by Øystein H. Opedal
ideal opportunities for understanding
the mechanisms of natural selection
Since Darwin’s time, biologists have sought to quantify the strength and shape of natural selection acting on species. Increasingly sophisticated analytical methods now allow quantifying patterns of selection in diverse situations. However, while the strength of selection as such is increasingly well understood, the actual causes of selection are more elusive. Importantly, knowledge of how and when selection will vary is key to making predictions about how natural populations will respond to changes in their environments, such as climate warming or changes in the assemblages of interacting species (e.g. pollinators).
Plant-pollinator interactions provide excellent opportunities for understanding the extent and causes of variation in selection. It is well established that much of the incredible diversity of flowers across flowering plants is causes by adaptation to diverse animal pollinators. If general patterns of variation in the selection mediated by pollinators on flower morphology can be identified, there is hope that we can forecast how plants will adapt to changes in their pollinator assemblages, including ongoing pollinator declines.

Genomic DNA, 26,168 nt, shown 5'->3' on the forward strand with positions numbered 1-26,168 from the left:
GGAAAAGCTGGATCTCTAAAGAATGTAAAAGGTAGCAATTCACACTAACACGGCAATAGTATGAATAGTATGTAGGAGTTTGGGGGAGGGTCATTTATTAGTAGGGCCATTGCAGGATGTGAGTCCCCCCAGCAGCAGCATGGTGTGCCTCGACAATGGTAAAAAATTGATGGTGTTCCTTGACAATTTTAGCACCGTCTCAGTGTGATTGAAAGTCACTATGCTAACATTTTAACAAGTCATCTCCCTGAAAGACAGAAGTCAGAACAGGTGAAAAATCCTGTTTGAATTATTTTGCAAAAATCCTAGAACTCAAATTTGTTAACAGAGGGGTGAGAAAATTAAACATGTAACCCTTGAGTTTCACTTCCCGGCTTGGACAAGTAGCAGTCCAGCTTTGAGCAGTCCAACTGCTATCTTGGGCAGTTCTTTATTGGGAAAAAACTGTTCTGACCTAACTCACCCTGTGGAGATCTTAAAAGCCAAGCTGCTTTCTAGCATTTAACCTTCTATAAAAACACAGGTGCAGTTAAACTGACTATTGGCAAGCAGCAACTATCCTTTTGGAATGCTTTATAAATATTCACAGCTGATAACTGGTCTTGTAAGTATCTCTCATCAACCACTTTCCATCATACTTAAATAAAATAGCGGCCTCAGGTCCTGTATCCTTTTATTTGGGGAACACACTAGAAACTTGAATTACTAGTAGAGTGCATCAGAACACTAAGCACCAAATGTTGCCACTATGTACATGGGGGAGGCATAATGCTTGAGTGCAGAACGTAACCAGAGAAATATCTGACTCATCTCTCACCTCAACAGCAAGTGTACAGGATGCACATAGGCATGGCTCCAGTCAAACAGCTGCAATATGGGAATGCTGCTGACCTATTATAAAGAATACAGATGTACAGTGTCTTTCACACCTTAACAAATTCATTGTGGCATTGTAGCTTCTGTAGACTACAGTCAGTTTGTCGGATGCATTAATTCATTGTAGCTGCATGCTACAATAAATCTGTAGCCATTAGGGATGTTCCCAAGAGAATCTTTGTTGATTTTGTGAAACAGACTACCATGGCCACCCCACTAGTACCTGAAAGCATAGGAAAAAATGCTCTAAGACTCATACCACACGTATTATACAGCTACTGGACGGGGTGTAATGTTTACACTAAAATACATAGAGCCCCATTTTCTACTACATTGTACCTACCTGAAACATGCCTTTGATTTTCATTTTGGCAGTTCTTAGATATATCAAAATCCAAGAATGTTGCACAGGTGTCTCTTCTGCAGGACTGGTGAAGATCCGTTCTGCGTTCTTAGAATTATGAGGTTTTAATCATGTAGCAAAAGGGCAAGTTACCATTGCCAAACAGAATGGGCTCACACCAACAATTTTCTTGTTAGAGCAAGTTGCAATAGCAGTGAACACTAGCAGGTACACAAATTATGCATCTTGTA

In this paper, I argue that a satisfactory understanding of natural selection requires a functional-mechanistic understanding of the selective process, such as whether pollinator-mediated selection relates to the attraction of pollinators or the efficiency of pollen transfer, and which specific floral characters mediate these effects. Through examples from the literature, I demonstrate that such knowledge is abundant, and that much of the observed variation in selection can be explained by consideration of the functional roles of each floral character.
Another important insight from this work is that detecting relationships between local pollinator assemblages and the selection they mediate require careful consideration of measurements and their meaning, aspects that are often taken too easy in studies of selection.
The conclusions of this synthesis appears to be good news for our ability to forecast how plants adapt to changes in their pollinator assemblages. However, several issues require further investigation, including whether patterns of variation in selection and selection-environment relationships detected in plant species pollinated by a few ‘specialized’ animals (e.g. hummingbirds or long-tongued moths) also extend to plant species visited by diverse assemblages of ‘generalized’ animals (e.g. flies and honeybees).
Read the scientific publication in JPE.